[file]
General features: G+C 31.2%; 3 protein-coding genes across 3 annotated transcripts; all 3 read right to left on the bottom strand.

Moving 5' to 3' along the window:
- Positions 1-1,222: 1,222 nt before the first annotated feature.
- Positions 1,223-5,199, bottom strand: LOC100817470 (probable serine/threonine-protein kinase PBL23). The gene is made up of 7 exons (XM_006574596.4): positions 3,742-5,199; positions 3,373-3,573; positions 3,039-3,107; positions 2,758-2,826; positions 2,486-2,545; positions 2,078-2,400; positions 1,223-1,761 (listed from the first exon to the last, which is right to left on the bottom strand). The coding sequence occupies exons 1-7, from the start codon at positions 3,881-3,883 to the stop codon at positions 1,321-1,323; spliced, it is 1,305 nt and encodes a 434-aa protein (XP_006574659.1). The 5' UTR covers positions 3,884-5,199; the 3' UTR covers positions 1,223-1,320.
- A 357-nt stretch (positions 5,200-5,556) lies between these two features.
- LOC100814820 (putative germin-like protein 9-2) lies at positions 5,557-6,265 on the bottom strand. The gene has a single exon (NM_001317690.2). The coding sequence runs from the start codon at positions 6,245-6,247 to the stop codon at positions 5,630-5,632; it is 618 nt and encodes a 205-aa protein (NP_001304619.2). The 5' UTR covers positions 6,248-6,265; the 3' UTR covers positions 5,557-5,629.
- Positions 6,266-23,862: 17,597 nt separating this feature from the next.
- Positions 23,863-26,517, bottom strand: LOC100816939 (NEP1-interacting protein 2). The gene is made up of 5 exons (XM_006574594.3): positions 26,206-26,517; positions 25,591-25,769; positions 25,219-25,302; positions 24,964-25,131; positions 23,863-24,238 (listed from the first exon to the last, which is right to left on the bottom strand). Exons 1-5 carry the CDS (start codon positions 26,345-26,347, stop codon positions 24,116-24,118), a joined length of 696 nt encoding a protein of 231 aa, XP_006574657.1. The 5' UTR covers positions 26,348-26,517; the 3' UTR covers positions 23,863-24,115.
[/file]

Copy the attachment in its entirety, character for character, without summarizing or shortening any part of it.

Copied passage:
General features: G+C 31.2%; 3 protein-coding genes across 3 annotated transcripts; all 3 read right to left on the bottom strand.

Moving 5' to 3' along the window:
- Positions 1-1,222: 1,222 nt before the first annotated feature.
- Positions 1,223-5,199, bottom strand: LOC100817470 (probable serine/threonine-protein kinase PBL23). The gene is made up of 7 exons (XM_006574596.4): positions 3,742-5,199; positions 3,373-3,573; positions 3,039-3,107; positions 2,758-2,826; positions 2,486-2,545; positions 2,078-2,400; positions 1,223-1,761 (listed from the first exon to the last, which is right to left on the bottom strand). The coding sequence occupies exons 1-7, from the start codon at positions 3,881-3,883 to the stop codon at positions 1,321-1,323; spliced, it is 1,305 nt and encodes a 434-aa protein (XP_006574659.1). The 5' UTR covers positions 3,884-5,199; the 3' UTR covers positions 1,223-1,320.
- A 357-nt stretch (positions 5,200-5,556) lies between these two features.
- LOC100814820 (putative germin-like protein 9-2) lies at positions 5,557-6,265 on the bottom strand. The gene has a single exon (NM_001317690.2). The coding sequence runs from the start codon at positions 6,245-6,247 to the stop codon at positions 5,630-5,632; it is 618 nt and encodes a 205-aa protein (NP_001304619.2). The 5' UTR covers positions 6,248-6,265; the 3' UTR covers positions 5,557-5,629.
- Positions 6,266-23,862: 17,597 nt separating this feature from the next.
- Positions 23,863-26,517, bottom strand: LOC100816939 (NEP1-interacting protein 2). The gene is made up of 5 exons (XM_006574594.3): positions 26,206-26,517; positions 25,591-25,769; positions 25,219-25,302; positions 24,964-25,131; positions 23,863-24,238 (listed from the first exon to the last, which is right to left on the bottom strand). Exons 1-5 carry the CDS (start codon positions 26,345-26,347, stop codon positions 24,116-24,118), a joined length of 696 nt encoding a protein of 231 aa, XP_006574657.1. The 5' UTR covers positions 26,348-26,517; the 3' UTR covers positions 23,863-24,115.